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I Remember Marine Corps Boot Camp
MARINE CORPS BOOT CAMP: 1968
By D.T. Nyerges
"Get off my bus, you slimy-eyed maggots," the drill instructor shouted at the top of his lungs.
Thus began my "near death experience" through nine weeks of Marine Corps recruit training that began after we entered the gates at MCRD, Marine Corps Recruit Depot, in San Diego on Sept. 16, 1968.
In mere split seconds we were standing at our best "attention" on those yellow footprints at the receiving barracks for what seemed like hours. The hazing and swearing never stopped!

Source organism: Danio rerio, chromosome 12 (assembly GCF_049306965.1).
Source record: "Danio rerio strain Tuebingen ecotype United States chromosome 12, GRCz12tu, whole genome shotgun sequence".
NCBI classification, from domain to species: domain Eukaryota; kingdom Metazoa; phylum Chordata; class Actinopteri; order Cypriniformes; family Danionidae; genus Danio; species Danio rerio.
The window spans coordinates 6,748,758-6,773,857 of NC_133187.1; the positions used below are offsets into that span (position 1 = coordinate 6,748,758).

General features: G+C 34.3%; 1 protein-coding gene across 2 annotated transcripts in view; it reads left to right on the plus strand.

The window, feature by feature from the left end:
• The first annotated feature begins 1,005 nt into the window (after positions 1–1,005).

I was shocked senseless. I thought I would be treated as a man, not as a "maggot." This was when the Vietnam War was explosive and controversial, to say the least. My "home of record" was Pasadena, California.
I remember talking with some of the guys on the bus ride to San Diego from the A.F.E.E.S, Armed Forces Entrance and Examining Station, somewhere in downtown Los Angeles. We all had great personalities - we thought so.
We were students, surfers, camp counselors, part-time grocery clerks, and "street guys." Once we had our first haircuts, I didn't recognize anyone; we all looked exactly alike. It was true what the drill instructors said about us, I now thought. We were a bunch of worthless, slimy-eyed maggots with no personalities. And we felt worthless.
As rough and tough as boot camp was, there were some "fond" memories.